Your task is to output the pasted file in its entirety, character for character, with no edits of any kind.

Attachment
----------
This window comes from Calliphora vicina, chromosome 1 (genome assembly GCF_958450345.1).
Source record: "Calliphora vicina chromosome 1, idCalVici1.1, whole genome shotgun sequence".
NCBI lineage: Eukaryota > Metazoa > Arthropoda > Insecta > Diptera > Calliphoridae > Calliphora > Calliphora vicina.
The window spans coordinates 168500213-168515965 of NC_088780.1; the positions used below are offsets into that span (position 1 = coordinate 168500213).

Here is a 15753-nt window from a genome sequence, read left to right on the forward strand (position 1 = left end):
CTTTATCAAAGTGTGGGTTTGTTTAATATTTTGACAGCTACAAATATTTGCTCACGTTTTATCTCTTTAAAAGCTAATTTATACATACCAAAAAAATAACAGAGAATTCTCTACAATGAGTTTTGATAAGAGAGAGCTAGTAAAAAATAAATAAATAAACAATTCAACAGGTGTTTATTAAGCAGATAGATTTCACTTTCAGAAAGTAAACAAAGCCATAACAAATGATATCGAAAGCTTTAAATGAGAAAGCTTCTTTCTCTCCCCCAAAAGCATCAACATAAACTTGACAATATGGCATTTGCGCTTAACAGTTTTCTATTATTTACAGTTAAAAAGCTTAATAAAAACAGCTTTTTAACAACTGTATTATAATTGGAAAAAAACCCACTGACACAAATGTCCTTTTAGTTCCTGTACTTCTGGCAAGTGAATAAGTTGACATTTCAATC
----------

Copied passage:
This window comes from Calliphora vicina, chromosome 1 (genome assembly GCF_958450345.1).
Source record: "Calliphora vicina chromosome 1, idCalVici1.1, whole genome shotgun sequence".
NCBI lineage: Eukaryota > Metazoa > Arthropoda > Insecta > Diptera > Calliphoridae > Calliphora > Calliphora vicina.
The window spans coordinates 168500213-168515965 of NC_088780.1; the positions used below are offsets into that span (position 1 = coordinate 168500213).

Here is a 15753-nt window from a genome sequence, read left to right on the forward strand (position 1 = left end):
CTTTATCAAAGTGTGGGTTTGTTTAATATTTTGACAGCTACAAATATTTGCTCACGTTTTATCTCTTTAAAAGCTAATTTATACATACCAAAAAAATAACAGAGAATTCTCTACAATGAGTTTTGATAAGAGAGAGCTAGTAAAAAATAAATAAATAAACAATTCAACAGGTGTTTATTAAGCAGATAGATTTCACTTTCAGAAAGTAAACAAAGCCATAACAAATGATATCGAAAGCTTTAAATGAGAAAGCTTCTTTCTCTCCCCCAAAAGCATCAACATAAACTTGACAATATGGCATTTGCGCTTAACAGTTTTCTATTATTTACAGTTAAAAAGCTTAATAAAAACAGCTTTTTAACAACTGTATTATAATTGGAAAAAAACCCACTGACACAAATGTCCTTTTAGTTCCTGTACTTCTGGCAAGTGAATAAGTTGACATTTCAATC